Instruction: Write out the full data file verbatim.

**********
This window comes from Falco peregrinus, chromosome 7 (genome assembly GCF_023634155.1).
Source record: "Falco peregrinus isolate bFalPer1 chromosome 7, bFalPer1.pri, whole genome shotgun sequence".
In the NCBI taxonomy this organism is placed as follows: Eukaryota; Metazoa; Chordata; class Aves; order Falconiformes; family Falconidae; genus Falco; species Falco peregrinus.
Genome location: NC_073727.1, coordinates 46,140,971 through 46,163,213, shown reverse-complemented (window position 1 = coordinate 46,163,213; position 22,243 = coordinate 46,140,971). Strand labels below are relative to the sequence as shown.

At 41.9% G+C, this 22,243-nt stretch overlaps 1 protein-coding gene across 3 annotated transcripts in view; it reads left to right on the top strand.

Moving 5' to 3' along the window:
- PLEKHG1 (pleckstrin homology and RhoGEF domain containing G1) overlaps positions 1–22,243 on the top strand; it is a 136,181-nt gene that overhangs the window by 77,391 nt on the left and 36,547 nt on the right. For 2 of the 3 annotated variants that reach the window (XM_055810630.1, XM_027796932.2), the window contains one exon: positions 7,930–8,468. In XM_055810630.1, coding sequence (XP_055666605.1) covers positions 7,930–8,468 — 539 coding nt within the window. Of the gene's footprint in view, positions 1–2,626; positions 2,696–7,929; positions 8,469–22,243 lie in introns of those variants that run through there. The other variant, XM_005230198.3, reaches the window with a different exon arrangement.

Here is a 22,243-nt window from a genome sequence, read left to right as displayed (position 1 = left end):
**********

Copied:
This window comes from Falco peregrinus, chromosome 7 (genome assembly GCF_023634155.1).
Source record: "Falco peregrinus isolate bFalPer1 chromosome 7, bFalPer1.pri, whole genome shotgun sequence".
In the NCBI taxonomy this organism is placed as follows: Eukaryota; Metazoa; Chordata; class Aves; order Falconiformes; family Falconidae; genus Falco; species Falco peregrinus.
Genome location: NC_073727.1, coordinates 46,140,971 through 46,163,213, shown reverse-complemented (window position 1 = coordinate 46,163,213; position 22,243 = coordinate 46,140,971). Strand labels below are relative to the sequence as shown.

At 41.9% G+C, this 22,243-nt stretch overlaps 1 protein-coding gene across 3 annotated transcripts in view; it reads left to right on the top strand.

Moving 5' to 3' along the window:
- PLEKHG1 (pleckstrin homology and RhoGEF domain containing G1) overlaps positions 1–22,243 on the top strand; it is a 136,181-nt gene that overhangs the window by 77,391 nt on the left and 36,547 nt on the right. For 2 of the 3 annotated variants that reach the window (XM_055810630.1, XM_027796932.2), the window contains one exon: positions 7,930–8,468. In XM_055810630.1, coding sequence (XP_055666605.1) covers positions 7,930–8,468 — 539 coding nt within the window. Of the gene's footprint in view, positions 1–2,626; positions 2,696–7,929; positions 8,469–22,243 lie in introns of those variants that run through there. The other variant, XM_005230198.3, reaches the window with a different exon arrangement.

Here is a 22,243-nt window from a genome sequence, read left to right as displayed (position 1 = left end):